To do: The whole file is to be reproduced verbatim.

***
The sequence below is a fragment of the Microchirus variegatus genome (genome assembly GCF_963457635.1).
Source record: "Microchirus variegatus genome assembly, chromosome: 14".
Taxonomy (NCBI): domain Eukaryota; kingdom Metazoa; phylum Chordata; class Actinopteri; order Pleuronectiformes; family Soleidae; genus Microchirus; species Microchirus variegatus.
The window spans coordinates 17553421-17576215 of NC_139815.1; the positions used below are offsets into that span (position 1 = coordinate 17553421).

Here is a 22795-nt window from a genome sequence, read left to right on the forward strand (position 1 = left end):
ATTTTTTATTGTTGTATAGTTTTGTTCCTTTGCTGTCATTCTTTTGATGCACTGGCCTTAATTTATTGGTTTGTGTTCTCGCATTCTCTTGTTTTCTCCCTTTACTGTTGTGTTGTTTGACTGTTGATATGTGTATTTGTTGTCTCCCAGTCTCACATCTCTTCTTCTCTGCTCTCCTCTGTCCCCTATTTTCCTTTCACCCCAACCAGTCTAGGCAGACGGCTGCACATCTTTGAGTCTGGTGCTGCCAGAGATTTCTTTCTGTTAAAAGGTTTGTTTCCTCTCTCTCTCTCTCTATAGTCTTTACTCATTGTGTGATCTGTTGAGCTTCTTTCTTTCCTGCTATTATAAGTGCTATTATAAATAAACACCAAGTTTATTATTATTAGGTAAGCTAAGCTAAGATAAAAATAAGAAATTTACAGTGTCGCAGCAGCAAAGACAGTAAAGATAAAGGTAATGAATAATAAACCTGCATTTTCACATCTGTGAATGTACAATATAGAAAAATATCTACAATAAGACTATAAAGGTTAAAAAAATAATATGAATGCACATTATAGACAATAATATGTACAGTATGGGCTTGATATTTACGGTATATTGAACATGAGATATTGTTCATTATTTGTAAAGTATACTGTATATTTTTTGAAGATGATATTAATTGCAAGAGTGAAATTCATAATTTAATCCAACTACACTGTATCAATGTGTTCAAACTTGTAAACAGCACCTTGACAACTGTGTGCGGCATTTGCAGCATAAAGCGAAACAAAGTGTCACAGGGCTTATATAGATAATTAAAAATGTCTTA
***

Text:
The sequence below is a fragment of the Microchirus variegatus genome (genome assembly GCF_963457635.1).
Source record: "Microchirus variegatus genome assembly, chromosome: 14".
Taxonomy (NCBI): domain Eukaryota; kingdom Metazoa; phylum Chordata; class Actinopteri; order Pleuronectiformes; family Soleidae; genus Microchirus; species Microchirus variegatus.
The window spans coordinates 17553421-17576215 of NC_139815.1; the positions used below are offsets into that span (position 1 = coordinate 17553421).

Here is a 22795-nt window from a genome sequence, read left to right on the forward strand (position 1 = left end):
ATTTTTTATTGTTGTATAGTTTTGTTCCTTTGCTGTCATTCTTTTGATGCACTGGCCTTAATTTATTGGTTTGTGTTCTCGCATTCTCTTGTTTTCTCCCTTTACTGTTGTGTTGTTTGACTGTTGATATGTGTATTTGTTGTCTCCCAGTCTCACATCTCTTCTTCTCTGCTCTCCTCTGTCCCCTATTTTCCTTTCACCCCAACCAGTCTAGGCAGACGGCTGCACATCTTTGAGTCTGGTGCTGCCAGAGATTTCTTTCTGTTAAAAGGTTTGTTTCCTCTCTCTCTCTCTCTATAGTCTTTACTCATTGTGTGATCTGTTGAGCTTCTTTCTTTCCTGCTATTATAAGTGCTATTATAAATAAACACCAAGTTTATTATTATTAGGTAAGCTAAGCTAAGATAAAAATAAGAAATTTACAGTGTCGCAGCAGCAAAGACAGTAAAGATAAAGGTAATGAATAATAAACCTGCATTTTCACATCTGTGAATGTACAATATAGAAAAATATCTACAATAAGACTATAAAGGTTAAAAAAATAATATGAATGCACATTATAGACAATAATATGTACAGTATGGGCTTGATATTTACGGTATATTGAACATGAGATATTGTTCATTATTTGTAAAGTATACTGTATATTTTTTGAAGATGATATTAATTGCAAGAGTGAAATTCATAATTTAATCCAACTACACTGTATCAATGTGTTCAAACTTGTAAACAGCACCTTGACAACTGTGTGCGGCATTTGCAGCATAAAGCGAAACAAAGTGTCACAGGGCTTATATAGATAATTAAAAATGTCTTA